‘Furthermore, the application of cold water therapy can reduce the sensation in the nerve endings that detect pain. Combined, these effects are used to reduce DOMS,’ says Kett.

      This will therefore allow runners to train more frequently which, in turn, will accelerate improvements in cardiovascular fitness.

      Does cold water therapy make you a better runner? (1)

      ‘If you feel that your muscular strength or endurance is limiting your performance, then cold therapy may not be for you. Accepting DOMS on rest days will allow your body to adapt and become strong for long-term improvements in running performance.’

      Is cold water therapy good for you?

      As well as boosting recovery, cold water therapy has been shown to boost fitness, mood, immune system and even your libido. Recent studies have also shown that it can slow the onset of dementia and can help reduce anxiety.

      A 2020 study in the International Journal of Environmental Research and Public Health also found that it has positive effects on the cardiovascular system, endocrine system and the psyche, including reducing the symptoms of depression.

      How to start cold water therapy and introduce it into your training?

      The first important thing to note is that you should introduce your body to cold water immersion or swimming slowly and always with other people present in a safe environment, as there are major risks including hypothermia, cardiac arrest and drowning. It can be dangerous if not undertaken with the relevant experience, training, doctor’s approval, fitness levels and professional supervision, so ensure you evaluate all risks and dangers.

      Kett recommends that cold water therapy should be performed after training or on days you’re not training. ‘It should not be performed before training as this can cause impairment in muscle function through the shortening of connective tissues and reducing proprioceptive feedback.’

      Ideally, immersion in cold water should be completed for approximately 10-20 minutes. Dr Susanna Soberg, a leading international scientist and expert in cold and heat therapy, says the minimum threshold – or the 'sweet spot' – for cold exposure for health benefits is 11 minutes of cold water therapy per week. This time window was also backed up by a study that found a 10-minute ice bath was as beneficial as a 20-minute ice bath.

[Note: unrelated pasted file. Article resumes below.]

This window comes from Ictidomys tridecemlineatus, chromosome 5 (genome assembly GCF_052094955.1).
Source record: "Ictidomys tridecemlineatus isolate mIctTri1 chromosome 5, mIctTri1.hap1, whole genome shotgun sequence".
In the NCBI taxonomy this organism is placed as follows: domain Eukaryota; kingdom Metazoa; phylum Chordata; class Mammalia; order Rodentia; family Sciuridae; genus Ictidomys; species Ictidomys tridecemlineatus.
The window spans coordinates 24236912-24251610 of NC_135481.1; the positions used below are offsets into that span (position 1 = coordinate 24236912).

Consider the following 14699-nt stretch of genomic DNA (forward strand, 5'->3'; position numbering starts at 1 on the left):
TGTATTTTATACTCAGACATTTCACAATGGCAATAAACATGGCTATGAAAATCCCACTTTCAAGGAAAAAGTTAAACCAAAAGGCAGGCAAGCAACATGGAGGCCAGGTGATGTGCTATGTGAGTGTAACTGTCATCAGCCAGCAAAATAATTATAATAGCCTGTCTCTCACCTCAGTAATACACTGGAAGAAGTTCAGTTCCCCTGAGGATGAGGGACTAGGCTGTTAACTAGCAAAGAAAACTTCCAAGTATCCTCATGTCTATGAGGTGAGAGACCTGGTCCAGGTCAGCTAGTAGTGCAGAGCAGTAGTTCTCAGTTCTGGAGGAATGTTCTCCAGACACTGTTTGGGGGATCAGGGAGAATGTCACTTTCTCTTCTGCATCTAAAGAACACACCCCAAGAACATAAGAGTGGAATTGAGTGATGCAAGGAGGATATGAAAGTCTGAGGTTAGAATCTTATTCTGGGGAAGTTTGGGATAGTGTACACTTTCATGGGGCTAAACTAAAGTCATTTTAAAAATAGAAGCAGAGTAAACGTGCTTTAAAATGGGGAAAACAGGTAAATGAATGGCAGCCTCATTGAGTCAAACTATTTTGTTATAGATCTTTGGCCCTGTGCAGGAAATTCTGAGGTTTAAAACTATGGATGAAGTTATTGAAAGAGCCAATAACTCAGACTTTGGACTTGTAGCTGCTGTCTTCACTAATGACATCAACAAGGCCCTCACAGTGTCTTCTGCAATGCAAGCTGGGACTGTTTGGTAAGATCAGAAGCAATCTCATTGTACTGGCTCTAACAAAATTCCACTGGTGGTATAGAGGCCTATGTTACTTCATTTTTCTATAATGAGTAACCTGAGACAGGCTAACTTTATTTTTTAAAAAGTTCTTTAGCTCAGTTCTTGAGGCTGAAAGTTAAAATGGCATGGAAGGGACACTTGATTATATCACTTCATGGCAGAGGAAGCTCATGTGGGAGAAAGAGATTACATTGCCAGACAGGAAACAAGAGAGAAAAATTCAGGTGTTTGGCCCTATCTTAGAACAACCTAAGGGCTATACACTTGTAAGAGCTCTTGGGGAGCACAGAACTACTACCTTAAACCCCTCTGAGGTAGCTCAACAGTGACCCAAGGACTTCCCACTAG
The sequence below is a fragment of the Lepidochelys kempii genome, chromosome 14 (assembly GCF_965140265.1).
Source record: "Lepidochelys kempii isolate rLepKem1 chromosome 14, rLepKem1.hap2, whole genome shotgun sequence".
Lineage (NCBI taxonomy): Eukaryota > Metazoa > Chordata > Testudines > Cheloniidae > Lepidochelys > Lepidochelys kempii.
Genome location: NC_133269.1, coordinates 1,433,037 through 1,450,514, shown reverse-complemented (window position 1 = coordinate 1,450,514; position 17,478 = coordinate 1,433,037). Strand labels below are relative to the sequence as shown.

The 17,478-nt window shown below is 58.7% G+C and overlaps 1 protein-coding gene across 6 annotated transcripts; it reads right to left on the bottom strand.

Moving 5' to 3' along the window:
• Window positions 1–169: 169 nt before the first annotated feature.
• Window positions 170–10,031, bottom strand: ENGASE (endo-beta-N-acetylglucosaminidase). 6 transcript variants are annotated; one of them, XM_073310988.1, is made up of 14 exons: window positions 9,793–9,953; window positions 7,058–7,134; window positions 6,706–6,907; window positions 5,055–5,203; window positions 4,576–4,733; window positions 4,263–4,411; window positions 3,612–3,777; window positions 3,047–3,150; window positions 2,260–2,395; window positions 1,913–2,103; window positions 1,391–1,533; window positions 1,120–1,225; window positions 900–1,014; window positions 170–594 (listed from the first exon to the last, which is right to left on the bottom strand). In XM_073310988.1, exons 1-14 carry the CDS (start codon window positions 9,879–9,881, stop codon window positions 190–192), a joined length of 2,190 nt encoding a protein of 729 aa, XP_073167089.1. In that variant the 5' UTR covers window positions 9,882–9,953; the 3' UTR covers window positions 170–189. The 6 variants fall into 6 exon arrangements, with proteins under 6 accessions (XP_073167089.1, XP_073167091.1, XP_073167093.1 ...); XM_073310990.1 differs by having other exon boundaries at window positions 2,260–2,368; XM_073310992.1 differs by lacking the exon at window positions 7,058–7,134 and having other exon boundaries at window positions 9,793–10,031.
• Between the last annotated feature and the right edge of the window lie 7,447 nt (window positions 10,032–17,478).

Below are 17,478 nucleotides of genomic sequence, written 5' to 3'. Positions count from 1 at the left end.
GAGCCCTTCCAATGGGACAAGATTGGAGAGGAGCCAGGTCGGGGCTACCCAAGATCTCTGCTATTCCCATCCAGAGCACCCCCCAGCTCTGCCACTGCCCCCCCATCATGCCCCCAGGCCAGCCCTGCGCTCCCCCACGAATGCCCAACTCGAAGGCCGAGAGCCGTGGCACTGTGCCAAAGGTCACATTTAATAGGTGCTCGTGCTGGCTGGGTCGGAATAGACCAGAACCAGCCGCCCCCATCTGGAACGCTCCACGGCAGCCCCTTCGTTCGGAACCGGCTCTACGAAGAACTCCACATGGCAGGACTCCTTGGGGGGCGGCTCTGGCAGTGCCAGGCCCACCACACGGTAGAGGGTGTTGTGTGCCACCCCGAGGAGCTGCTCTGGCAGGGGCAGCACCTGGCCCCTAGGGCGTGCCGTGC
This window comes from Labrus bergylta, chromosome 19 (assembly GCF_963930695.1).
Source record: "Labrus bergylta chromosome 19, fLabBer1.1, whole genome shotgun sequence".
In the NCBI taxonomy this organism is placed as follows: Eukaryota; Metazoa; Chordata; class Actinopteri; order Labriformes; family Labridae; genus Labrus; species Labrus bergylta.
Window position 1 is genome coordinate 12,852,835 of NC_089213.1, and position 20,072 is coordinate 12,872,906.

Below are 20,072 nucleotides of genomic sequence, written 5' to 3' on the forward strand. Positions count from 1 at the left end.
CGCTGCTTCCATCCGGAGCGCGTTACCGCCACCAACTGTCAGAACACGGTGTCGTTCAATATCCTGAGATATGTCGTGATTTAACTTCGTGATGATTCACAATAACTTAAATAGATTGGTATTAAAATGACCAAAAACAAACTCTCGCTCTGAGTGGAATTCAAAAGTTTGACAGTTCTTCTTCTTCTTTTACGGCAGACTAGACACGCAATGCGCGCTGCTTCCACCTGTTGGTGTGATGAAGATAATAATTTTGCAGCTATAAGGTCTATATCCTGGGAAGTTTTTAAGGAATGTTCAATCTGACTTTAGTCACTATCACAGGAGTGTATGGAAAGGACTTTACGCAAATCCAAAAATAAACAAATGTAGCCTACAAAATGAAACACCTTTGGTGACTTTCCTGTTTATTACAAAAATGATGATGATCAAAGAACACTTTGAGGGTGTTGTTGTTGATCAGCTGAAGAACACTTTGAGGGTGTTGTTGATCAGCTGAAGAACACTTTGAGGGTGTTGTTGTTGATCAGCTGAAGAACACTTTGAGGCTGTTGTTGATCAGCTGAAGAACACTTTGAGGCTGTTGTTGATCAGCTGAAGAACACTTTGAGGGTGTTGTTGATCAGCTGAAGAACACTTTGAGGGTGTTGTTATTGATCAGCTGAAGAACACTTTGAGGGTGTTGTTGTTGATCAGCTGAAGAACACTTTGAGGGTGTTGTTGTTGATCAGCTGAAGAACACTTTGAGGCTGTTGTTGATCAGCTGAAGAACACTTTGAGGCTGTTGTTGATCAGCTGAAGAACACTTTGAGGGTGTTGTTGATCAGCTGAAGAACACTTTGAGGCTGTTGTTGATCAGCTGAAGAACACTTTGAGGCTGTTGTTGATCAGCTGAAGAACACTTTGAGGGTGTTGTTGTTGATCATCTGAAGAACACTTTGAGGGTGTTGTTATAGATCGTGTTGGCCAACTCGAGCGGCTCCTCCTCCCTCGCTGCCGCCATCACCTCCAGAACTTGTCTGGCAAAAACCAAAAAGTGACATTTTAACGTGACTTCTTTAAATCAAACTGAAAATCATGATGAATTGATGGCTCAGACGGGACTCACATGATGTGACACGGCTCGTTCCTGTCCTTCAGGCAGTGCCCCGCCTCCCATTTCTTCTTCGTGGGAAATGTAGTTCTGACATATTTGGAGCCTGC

However, if you're new to cold water therapy or cold water swimming, do not attempt to immerse yourself for this duration straight away – you need to build up gradually.

      ‘Research shows that the stress of a short, cold-water dip primes the immune system to deal with a threat and thus is beneficial, but too much exposure can actually lead to immunosuppression,' says Hellyer. ‘It’s not about the length of time, it’s more important just to have a quick burst. The more you do it, the more habituated you become.'

      If using a cold shower, it may be beneficial to start with the water warm, suggests Kett. 'Slowly reduce the temperature to help you gradually tolerate the cold. The aim is for the water to be 15C or less.’

      How long you do it after your workout or run can make a difference, too, with one study suggesting that you have a two-hour window afterwards in which to take the plunge in order to reap the benefits for soreness and muscle recovery.

      How important is breathwork in cold water therapy?

      Working on your breathing is a crucial part of cold water therapy. ‘When you go into cold water you might suffer from cold shock which leads to a dramatic increase in your breathing and heart rate,’ says Hellyer. ‘One of the natural responses to this is hyperventilation which can be dangerous, so it’s important to control your breathing. Focus on long, slow and steady exhales which trigger the parasympathetic nervous system and keeps you calm, and within a minute or so the cold shock will pass.’